Fishing Alaska’s Copper River Salmon: 5 Things to Know

Back To Blog RJ Kopchak, commercial fisherman, Cordova, Alaska.

Between mid-May and mid-June, foodies eagerly await the arrival of the highly-prized (and typically expensive) deliveries of the various “Wild Copper Salmon” from Alaska. Restaurants compete over who can get their hands on the first batch of the highly-coveted fish.

Up north in Alaska, it’s a mad dash to catch these salmon, with hundreds of fisherman primed to capture as many lip-smacking specimens of “the best fish in the world” as they can. Here are some basic facts about the Copper River fishing craze.

Fishing Alaska’s Copper River

Located in central Alaska, the 300-mile Copper River is one of the biggest rivers in the nation. It originates from the Copper Glacier, which lies on the northeast side of Mount Wrangell. Countless unique ecosystems stem from more than a dozen tributaries that flow into the river.

Copper River History

The river earns its named from the abundant copper deposits along the river, which were used by the native population and later settlers from the Russian Empire and eventually the United States. Commercial fishing made its way to the mouth of the river in the 1880s, when the first cannery was erected with the backing of the Pacific Packing Co. Today, two million salmon make their way to the Copper River watershed for spawning every year.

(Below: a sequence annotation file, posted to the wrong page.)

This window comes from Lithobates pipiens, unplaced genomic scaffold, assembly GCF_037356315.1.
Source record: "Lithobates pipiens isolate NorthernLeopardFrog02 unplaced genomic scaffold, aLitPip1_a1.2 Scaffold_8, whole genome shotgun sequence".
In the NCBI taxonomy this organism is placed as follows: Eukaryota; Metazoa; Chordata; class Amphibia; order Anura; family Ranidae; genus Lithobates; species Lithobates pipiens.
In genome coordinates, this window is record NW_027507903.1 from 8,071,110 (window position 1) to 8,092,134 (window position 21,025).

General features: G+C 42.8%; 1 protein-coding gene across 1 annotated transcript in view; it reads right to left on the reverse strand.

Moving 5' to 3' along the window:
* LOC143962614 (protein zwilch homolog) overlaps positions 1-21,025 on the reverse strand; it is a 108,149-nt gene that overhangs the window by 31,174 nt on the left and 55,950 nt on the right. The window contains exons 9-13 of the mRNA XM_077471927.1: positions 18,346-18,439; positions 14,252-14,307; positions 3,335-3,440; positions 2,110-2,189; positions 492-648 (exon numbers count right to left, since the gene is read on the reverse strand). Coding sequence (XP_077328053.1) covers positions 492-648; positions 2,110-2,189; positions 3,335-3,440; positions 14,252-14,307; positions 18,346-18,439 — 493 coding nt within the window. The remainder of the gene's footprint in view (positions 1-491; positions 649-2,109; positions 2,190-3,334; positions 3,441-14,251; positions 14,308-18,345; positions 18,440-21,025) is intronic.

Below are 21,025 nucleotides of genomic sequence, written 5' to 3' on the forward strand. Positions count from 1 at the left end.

Copper River Salmon

The Copper River is home to three popular species of salmon: King, Sockeye, and Coho. The King salmon, also known as Chinook, is the largest salmon in the world and has an average weight of 45 pounds. It is known for its rich red flavor and firm texture. The Sockeye salmon, the most abundant species of the group, typically weighs an average of 6 pounds and has a reputation for its preferred, highly “salmon-esque” flavor. The Coho species typically weighs 12 pounds and is popularly served in steak or fillet forms.

The catch

After being reeled in, all varieties of Copper River salmon are “bled” and dressed with ice by the fishermen before shipping. In 2011 alone, fishermen caught 1.2 million Sockeye, 9,000 King, and 293,000 Coho. Diners across the world can’t get enough of the fish’s abundant omega-3 fatty acid and top-tier flavor.

What You Need to Fish for Copper River Salmon

Annual household permits are required for fishing and dipnetting in the Copper River. The Alaska Fish and Wildlife Department requires fishermen to record the variety of salmon caught before they are transported from the river. By the time of opening day, over 450 licensed fishing boats are out on the river ready to reel in as many as 700 salmon per fisherman in one trip.

If you want to fish the Copper River, you can get in on the action by getting some fly fishing gear and heading over to the Copper River Princess Wilderness Lodge for a “taste” of the salmon-catching experience.

For a more in-depth look at Copper River Salmon fishing, check out this video from Copper River Seafood and Princess Alaska Lodges.


See current specials at Copper River Princess Lodge.